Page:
Question & Answer

Does the flu vaccine increase the risk of contracting COVID-19?

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  • Claims have been circulated on social media that getting the flu vaccine increases your risk of getting COVID-19.
  • Influenza(flu) is a very infectious illness caused by the flu virus. Flu spreads easily and infects both children and adults. The flu vaccine offers the best protection against influenza.
  • Some recent systematic summaries of studies suggest that influenza vaccination may help decrease the risk of getting COVID-19 infection; however, more studies are needed before we can be sure this is the case.
  • There is no evidence that the flu vaccine increases the risk of getting COVID-19.
  • The Health Service Executive (HSE)and the Centers for Disease Control and Prevention (CDC) state that there is no evidence that getting a flu vaccination raises the risk of getting infected by COVID-19 or by any other coronavirus.
  • In their joint statement, which was released on 12 October 2022, the World Health Organisation (WHO), the European Centre for Disease Prevention and Control (ECDC), and the European Commission advised at-risk groups such as healthcare workers, people over 60 years old, pregnant women and people with multiple chronic conditions and/or underlying conditions to get vaccinated against both influenza and COVID-19. The potential that  COVID-19 and seasonal influenza will circulate together could put vulnerable people at increased risk of severe illness and death.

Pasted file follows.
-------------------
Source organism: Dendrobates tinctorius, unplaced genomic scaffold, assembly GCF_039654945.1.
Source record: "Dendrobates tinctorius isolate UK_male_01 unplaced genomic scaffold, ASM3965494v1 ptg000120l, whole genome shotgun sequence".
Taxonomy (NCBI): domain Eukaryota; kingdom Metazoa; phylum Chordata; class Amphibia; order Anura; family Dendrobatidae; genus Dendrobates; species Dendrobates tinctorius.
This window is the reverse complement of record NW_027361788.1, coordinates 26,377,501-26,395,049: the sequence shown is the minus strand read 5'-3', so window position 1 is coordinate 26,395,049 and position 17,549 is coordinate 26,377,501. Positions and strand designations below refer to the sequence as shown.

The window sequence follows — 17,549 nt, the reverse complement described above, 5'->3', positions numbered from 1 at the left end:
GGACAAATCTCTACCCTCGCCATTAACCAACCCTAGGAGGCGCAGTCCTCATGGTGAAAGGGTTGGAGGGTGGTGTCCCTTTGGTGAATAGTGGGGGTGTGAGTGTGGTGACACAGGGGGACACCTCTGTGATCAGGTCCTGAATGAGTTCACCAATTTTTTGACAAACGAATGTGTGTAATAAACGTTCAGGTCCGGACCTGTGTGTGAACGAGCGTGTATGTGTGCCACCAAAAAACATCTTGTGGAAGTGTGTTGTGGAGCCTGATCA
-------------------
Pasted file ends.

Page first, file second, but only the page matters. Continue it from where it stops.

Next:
• The vaccine is available every year to adults and children at risk of flu and its complications. As children are more likely than adults to get severe flu complications, the HSE recommends that all children aged 2 to 12 should get the nasal flu vaccine, which is delivered painlessly as a spray into the nose.
  • If you are in an at-risk group, the HSE recommend that you get the flu vaccine as early into the flu season as you can. It’s available from October to April each year. The full list of people who are recommended to get the vaccine can be seen here.

Things to Remember


  • Lead Researcher: Dr. Petek Eylül Taneri, MD, PhD, School of Nursing and Midwifery, University of Galway
  • Reviewed by: Prof. Declan Devane, School of Nursing and Midwifery, University of Galway.
  • Evidence Advisor: Prof Dearbháile Morris School of Medicine, and Centre for One Health, University of Galway.
  • Evidence Advisor: Deirdre Mac Loughlin, PPI Ignite, University of Galway.
  • Journalist Advisor: Dr Claire O’Connell, Contributor, The Irish Times.

Conflict of Interest Statement: The authors have no financial or other conflicts of interest for this health claim summary.